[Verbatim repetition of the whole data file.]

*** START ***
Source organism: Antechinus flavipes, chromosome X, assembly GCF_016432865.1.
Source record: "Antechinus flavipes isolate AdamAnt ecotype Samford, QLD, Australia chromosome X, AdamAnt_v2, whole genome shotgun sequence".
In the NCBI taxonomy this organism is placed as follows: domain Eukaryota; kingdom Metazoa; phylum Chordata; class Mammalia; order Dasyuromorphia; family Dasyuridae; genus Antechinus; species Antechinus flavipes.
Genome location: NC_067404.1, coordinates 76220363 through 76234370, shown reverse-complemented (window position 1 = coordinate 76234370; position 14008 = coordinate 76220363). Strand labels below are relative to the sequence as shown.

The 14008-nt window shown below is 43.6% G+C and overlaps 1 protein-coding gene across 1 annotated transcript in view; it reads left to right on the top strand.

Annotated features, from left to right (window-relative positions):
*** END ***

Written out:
Source organism: Antechinus flavipes, chromosome X, assembly GCF_016432865.1.
Source record: "Antechinus flavipes isolate AdamAnt ecotype Samford, QLD, Australia chromosome X, AdamAnt_v2, whole genome shotgun sequence".
In the NCBI taxonomy this organism is placed as follows: domain Eukaryota; kingdom Metazoa; phylum Chordata; class Mammalia; order Dasyuromorphia; family Dasyuridae; genus Antechinus; species Antechinus flavipes.
Genome location: NC_067404.1, coordinates 76220363 through 76234370, shown reverse-complemented (window position 1 = coordinate 76234370; position 14008 = coordinate 76220363). Strand labels below are relative to the sequence as shown.

The 14008-nt window shown below is 43.6% G+C and overlaps 1 protein-coding gene across 1 annotated transcript in view; it reads left to right on the top strand.

Annotated features, from left to right (window-relative positions):